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DETROIT -- Chicago White Sox chairman Jerry Reinsdorf downplayed a recent heated exchange between hitting coach Greg Walker and general manager Kenny Williams.
The incident, sparked by comments Williams made about Gordon Beckham's offensive struggles, was first reported by the Chicago Sun-Times.
After an exchange in the tunnel between the White Sox's dugout and clubhouse, Williams reportedly told Walker to clean out his locker.
Reinsdorf told ESPNChicago.com's Bruce Levine that loud exchanges between his management team are not out of the norm in the organization.
"I can't tell you how many times Kenny has had loud exchanges with Don Cooper, our pitching coach," Reinsdorf said.
Reinsdorf, who now has a number of off-the-field issues to deal with, intervened to allow cooler heads to prevail. Walker is with the team in Detroit.
"I'm not going to say anything; basically no comment," Walker said Saturday. "I learned a long time ago the rule of baseball is what goes on in the clubhouse stays in the clubhouse. That's where I'm going to leave it. Our focus should be on the game. We got a big game today. I'm going to keep my focus on the game, and that's all I'm going to say about it."
The Walker-Williams spat seems to at least have some resolution for now. Also on Reinsdorf's plate is the contract-extension request from manager Ozzie Guillen and reports the Cubs could be interested in assistant GM Rick Hahn for their own GM vacancy.
Williams appears to have sparked Walker's ire with comments to the media Aug. 19.
"Any high fastball, he could get on top if it with his top hand," Williams said then. "But again, as the general manager you sit back and you have to respect the work that your coaches do and you have to respect the desire from the player as to what he thinks will work."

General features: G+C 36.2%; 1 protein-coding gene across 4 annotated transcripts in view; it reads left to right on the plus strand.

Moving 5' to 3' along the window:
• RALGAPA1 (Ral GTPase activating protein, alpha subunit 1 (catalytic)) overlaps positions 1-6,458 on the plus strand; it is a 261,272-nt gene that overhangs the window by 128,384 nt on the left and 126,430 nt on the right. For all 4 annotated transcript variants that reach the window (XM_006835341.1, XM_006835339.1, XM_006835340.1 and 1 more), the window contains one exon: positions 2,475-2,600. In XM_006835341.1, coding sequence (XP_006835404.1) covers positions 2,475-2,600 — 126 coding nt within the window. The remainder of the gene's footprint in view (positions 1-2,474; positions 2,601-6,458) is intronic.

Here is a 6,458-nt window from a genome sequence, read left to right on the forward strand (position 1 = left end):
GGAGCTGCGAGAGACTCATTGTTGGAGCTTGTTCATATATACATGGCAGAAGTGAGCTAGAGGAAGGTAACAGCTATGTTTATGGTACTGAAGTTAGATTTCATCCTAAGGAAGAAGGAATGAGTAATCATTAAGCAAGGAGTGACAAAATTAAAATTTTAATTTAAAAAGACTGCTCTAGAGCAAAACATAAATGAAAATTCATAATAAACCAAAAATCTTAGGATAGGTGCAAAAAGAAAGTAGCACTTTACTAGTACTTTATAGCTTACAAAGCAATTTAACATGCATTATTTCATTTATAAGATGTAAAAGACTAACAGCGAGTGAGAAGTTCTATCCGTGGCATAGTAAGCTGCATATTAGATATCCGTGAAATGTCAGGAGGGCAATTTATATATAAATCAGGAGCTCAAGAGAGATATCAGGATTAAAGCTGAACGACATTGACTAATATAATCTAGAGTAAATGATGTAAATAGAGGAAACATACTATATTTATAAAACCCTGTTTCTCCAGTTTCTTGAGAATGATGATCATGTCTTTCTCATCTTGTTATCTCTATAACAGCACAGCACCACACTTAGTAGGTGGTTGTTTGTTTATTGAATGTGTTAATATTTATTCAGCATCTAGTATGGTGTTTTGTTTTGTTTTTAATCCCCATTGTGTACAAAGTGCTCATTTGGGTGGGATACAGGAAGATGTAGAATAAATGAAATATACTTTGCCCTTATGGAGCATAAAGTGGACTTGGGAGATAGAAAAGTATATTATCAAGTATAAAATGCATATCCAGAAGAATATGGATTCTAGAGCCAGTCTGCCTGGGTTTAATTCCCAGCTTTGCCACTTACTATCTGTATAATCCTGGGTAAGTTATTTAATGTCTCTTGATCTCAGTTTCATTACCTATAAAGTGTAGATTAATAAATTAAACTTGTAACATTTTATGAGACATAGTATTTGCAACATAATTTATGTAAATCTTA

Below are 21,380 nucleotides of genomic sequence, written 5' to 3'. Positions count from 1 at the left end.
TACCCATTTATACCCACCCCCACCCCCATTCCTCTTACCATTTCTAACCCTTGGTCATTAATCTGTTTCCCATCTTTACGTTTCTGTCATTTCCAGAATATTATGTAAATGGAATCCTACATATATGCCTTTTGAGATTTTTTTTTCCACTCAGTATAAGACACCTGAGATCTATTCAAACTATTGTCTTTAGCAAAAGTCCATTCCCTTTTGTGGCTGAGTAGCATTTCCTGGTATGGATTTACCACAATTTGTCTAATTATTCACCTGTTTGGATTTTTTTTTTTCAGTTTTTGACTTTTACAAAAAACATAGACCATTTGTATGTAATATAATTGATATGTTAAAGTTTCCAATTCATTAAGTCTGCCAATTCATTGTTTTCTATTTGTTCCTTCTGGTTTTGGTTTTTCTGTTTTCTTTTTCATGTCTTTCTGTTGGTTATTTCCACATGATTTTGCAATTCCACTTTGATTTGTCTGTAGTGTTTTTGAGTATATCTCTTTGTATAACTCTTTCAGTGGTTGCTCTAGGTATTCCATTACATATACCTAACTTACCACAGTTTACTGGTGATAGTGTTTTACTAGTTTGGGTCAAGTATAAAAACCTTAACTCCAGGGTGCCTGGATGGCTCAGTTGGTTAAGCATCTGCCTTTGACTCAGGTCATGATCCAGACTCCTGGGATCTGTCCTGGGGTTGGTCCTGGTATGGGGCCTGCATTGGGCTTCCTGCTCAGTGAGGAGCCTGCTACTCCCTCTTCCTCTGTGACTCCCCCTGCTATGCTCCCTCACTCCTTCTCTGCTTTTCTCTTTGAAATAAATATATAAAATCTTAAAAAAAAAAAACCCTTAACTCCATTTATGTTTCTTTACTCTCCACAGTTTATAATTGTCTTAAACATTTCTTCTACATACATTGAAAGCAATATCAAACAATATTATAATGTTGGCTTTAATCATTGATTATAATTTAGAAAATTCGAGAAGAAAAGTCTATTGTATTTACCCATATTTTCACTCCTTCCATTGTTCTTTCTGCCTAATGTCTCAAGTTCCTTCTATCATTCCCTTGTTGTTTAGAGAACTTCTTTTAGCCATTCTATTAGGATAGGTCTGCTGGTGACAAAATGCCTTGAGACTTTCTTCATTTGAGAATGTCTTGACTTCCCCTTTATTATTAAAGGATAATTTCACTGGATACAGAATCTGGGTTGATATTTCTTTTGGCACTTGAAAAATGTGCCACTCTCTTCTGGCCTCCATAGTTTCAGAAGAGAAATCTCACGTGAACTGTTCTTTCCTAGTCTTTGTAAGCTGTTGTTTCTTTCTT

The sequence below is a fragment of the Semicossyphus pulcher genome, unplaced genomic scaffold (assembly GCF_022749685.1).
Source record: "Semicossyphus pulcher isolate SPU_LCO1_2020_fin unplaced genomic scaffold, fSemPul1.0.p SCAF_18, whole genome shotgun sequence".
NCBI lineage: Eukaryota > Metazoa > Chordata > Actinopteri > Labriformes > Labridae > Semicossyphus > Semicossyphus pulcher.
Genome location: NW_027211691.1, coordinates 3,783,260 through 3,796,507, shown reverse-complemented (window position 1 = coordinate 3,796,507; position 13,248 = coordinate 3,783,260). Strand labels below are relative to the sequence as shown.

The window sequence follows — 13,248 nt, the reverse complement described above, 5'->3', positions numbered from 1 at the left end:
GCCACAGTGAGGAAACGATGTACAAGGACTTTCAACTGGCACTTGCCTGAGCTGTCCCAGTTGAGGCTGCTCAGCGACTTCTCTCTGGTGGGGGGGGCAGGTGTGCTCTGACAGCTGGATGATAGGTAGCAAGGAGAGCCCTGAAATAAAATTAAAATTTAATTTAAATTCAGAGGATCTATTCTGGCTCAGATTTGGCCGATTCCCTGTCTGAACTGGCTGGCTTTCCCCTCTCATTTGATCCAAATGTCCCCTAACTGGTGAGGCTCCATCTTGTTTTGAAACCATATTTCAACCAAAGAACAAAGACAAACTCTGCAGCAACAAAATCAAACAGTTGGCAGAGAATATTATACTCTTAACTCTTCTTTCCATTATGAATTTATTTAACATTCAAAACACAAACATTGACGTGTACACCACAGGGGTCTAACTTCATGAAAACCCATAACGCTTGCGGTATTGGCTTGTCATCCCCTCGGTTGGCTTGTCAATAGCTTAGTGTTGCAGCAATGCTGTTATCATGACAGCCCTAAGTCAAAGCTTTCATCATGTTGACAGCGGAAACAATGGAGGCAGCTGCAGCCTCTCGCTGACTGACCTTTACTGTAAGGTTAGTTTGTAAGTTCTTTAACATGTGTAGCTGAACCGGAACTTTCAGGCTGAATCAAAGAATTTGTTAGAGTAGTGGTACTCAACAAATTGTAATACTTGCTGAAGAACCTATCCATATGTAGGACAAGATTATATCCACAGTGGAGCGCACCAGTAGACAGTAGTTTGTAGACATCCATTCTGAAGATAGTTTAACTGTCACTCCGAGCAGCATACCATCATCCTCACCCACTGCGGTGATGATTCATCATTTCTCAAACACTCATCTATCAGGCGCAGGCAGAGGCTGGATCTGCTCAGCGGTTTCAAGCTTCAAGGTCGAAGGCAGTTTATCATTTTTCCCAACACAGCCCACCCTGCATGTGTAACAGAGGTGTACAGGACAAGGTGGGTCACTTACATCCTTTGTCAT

Williams added that he preferred the swing Beckham had coming out of the University of Georgia when hit the ball to all fields and drove the ball from gap to gap.
"The only thing I'll say about Gordon is that he's still a kid in this game; he's just a kid," said Walker, who, like Beckham, is a native of Georgia. "He's learning. He's learning how to play here and working as hard as any player I've ever coached. Are we pleased with the results? No, we're not. But he's playing such great defense now he's helping the team in a lot of ways besides offense when he's in the lineup."
Guillen elected to stay out of the situation.
"That's between them," Guillen said. "I don't have nothing to do with it. They are two grown men talking. I don't have any details. Walk tried to tell me and I said that wasn't any of my business. If that happened to one of my players, then I have to ask. But that's between those two guys and I have to respect what it is."Doug Padilla and Bruce Levine cover baseball for ESPNChicago.com.